Uganda Godfrey Binaisa President (1979–1981)
Flag of the United Nations.svg United Nations Sir Muhammad Zafarullah Khan President of the UN General Assembly (1962)

Nobel laureates[edit]

There are 12 Nobel laureates who were either students or academics at King's.[22]

Name Year Prize Affiliation Reference
Charles Glover Barkla
Nobel Prize in Physics Wheatstone Professor of Physics (1909–1913)
Sir Owen Willans Richardson
Nobel Prize in Physics Wheatstone Professor of Physics (1914–1924)
Sir Frederick Hopkins
Nobel Prize in Physiology or Medicine MD (1894)
Sir Charles Scott Sherrington
Nobel Prize in Physiology or Medicine Professor of Systemic Physiology (1887–1891)
Sir Edward Victor Appleton
Nobel Prize in Physics Wheatstone Professor of Physics (1924–1936)
Max Theiler
Nobel Prize in Physiology or Medicine MD (1922)
Maurice Wilkins
Nobel Prize in Physiology or Medicine Professor of Biophysics (1970–1981)
Desmond Tutu
Nobel Peace Prize BD (1965), MTh (1966)
Sir James Black
Nobel Prize in Physiology or Medicine Professor of Analytical Pharmacology (1984–1993)
Mario Vargas Llosa
Nobel Prize in Literature Lecturer in Spanish American Literature (1969–1970)
Peter Higgs
Nobel Prize in Physics BSc (1950), MSc (1952), PhD (1954)
Michael Levitt
Nobel Prize in Chemistry BSc (1967)

Notable academics and staff[edit]

King's has benefited from the services of academics and staff at the top of their fields, including Sir Charles Lyell (lawyer and geologist), Sir Charles Lyell (best known for the Wheatstone bridge), Robert Bentley Todd (best known for describing Todd's paresis), James Clerk Maxwell (mathematical physicist), Florence Nightingale (the founder of modern nursing), Lord Lister (pioneer of antiseptic surgery), Charles Barkla (best known for the study of X-rays), Sir Charles Sherrington (known for his work on the functions of neurons), Sir Edward Appleton (physicist), Sir Owen Richardson (physicist), Maurice Wilkins (best known for contributions to the discovery of the structure of DNA), Rosalind Franklin (best known for contributions to the discovery of the structure of DNA), Mario Vargas Llosa (writer), Sir Roger Penrose (mathematical physicist) and John Ellis (theoretical physicist).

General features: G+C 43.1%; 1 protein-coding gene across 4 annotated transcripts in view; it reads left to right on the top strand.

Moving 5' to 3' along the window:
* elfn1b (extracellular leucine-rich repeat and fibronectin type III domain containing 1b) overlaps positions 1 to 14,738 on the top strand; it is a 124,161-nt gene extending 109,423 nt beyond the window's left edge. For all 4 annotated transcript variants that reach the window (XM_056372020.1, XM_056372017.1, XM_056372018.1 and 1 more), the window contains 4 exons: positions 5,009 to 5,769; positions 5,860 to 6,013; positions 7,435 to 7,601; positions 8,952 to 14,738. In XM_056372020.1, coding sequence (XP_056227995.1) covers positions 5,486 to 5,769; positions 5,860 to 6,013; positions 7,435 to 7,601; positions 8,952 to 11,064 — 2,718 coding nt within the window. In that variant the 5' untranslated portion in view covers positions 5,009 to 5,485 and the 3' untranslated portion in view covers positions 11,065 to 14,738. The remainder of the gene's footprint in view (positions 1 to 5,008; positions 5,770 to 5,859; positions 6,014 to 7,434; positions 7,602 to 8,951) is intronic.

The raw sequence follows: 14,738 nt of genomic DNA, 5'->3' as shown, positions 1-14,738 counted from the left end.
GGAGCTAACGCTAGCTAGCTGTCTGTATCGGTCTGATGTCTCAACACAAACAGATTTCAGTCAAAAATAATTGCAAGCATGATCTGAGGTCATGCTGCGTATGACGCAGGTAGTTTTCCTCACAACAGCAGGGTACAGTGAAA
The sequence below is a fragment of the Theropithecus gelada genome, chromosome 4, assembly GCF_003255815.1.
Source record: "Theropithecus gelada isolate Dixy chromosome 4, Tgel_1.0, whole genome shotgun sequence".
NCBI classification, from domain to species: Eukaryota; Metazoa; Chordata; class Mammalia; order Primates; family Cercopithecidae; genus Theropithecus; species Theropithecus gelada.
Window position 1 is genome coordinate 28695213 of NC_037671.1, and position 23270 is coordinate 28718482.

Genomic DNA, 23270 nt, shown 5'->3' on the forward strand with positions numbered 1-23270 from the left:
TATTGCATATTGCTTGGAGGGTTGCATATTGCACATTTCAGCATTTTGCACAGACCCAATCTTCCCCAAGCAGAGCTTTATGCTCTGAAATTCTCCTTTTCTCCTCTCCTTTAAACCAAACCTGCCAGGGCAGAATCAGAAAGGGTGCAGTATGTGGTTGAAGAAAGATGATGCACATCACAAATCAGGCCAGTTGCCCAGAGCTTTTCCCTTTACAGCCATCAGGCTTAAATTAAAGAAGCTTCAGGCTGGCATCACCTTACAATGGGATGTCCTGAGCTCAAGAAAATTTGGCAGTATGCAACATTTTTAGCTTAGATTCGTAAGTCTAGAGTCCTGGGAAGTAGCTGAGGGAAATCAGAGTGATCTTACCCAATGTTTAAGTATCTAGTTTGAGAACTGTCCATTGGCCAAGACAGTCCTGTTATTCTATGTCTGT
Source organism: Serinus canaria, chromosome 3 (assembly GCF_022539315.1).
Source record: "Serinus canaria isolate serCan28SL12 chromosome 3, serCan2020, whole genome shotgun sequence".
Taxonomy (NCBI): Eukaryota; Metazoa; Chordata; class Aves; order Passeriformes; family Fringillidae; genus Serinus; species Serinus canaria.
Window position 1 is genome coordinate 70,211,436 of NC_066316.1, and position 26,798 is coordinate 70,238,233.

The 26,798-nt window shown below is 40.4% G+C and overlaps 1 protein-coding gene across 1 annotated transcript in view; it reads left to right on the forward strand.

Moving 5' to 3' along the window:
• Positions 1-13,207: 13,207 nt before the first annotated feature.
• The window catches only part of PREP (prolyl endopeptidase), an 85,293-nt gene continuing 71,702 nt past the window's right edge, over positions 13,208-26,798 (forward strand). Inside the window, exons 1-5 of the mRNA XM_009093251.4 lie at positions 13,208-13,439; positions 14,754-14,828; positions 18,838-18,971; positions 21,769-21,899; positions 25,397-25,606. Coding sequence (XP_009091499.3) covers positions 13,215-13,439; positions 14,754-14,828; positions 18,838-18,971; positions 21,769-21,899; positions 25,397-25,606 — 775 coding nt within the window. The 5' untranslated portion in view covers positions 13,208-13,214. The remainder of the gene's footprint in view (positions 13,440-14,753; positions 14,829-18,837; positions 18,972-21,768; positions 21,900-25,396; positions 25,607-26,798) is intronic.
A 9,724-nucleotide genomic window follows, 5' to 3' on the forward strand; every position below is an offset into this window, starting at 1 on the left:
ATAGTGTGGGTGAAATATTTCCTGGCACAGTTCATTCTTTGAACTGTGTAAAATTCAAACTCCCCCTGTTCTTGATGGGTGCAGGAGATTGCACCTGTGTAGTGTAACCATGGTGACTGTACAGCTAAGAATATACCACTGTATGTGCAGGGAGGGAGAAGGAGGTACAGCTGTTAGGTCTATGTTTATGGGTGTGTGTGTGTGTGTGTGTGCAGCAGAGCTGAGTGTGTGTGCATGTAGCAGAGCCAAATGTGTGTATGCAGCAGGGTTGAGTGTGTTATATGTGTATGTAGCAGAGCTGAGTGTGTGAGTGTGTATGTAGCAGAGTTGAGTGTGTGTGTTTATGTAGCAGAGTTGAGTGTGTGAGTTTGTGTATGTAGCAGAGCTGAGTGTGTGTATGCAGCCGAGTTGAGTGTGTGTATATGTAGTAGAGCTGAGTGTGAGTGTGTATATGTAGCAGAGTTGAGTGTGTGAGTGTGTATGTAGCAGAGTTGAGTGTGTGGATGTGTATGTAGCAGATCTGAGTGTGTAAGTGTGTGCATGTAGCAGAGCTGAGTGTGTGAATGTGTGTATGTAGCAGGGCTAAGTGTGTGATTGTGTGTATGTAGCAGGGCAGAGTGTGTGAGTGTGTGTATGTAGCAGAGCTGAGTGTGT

In popular culture[edit]

Fictional alumni[edit]

In the Sherlock episode "The Blind Banker", King's College London can be seen listed in Watson's curriculum vitae.[336]

In Philip Roth's novel The Professor of Desire, the main character David Kepesh spent a certain period of time studying comparative literature at King's on a Fulbright Scholarship.[337]

In some of the paintings of Henry Hudson, Young Sen – a Chinese scientific prodigy who has been offered an unconditional place at King's to read medicine,[338] is depicted his biographical painting series, showing the rise and fall of the protagonist.[339]

Fictional staff[edit]

In the Sherlock Holmes story "The Adventure of the Resident Patient", Dr Percy Trevelyan describes himself as a "London University man" who joined King's College Hospital after graduating.[340]

Non-fictional staff[edit]

Billboards of Photograph 51 at the Noël Coward Theatre

Nicole Kidman has been playing the life of Rosalind Franklin in a play called Photograph 51 at the Noël Coward Theatre in the City of Westminster which started at the beginning of September 2015. Franklin's colleague at King’s, Maurice Wilkins, was played by Stephen Campbell Moore.[341][342] The title refers to Photo 51, an x-ray crystallography image of the DNA double helix structure produced by Franklin and a PhD student in 1952 at King’s College, London.[343]

Fictional settings[edit]

The Round Reading Room of the Maughan Library plays a widely fictionalised part in Dan Brown's novel The Da Vinci Code.[344]

Film settings[edit]

The neoclassical facade of King's, with the passage which connects the Strand to the Somerset House terrace has been utilised to reproduce the late Victorian Strand in the opening scenes of Oliver Parker's 2002 film The Importance of Being Earnest. The East Wing of King's appears, as a part of Somerset House, in a number of other productions, such as Wilde, Flyboys, and The Duchess.[345]

The Maughan Library has also been the location of some film shoots of popular movies, most notably The Da Vinci Code, Johnny English (see Maughan Library description), The Imitation Game and V for Vendetta.[345]

See also[edit]


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Further reading[edit]

  • Hearnshaw, F. J. C. (1929). The Centenary History of King's College, London, 1828–1928. George G. Harrap & Co. 
  • Huelin, G. (1978) King's College London, 1828–1978.
  • Jones, C. K. (2004) King's College London: In the service of society.
  • Taylor, Claire; Williams, Gwyn; Kenyon-Jones, Christine (2006). King's College London Contributions to biomedicine A continuing story. King's College London School of Medicine. ISBN 978-0955262005. 

External links[edit]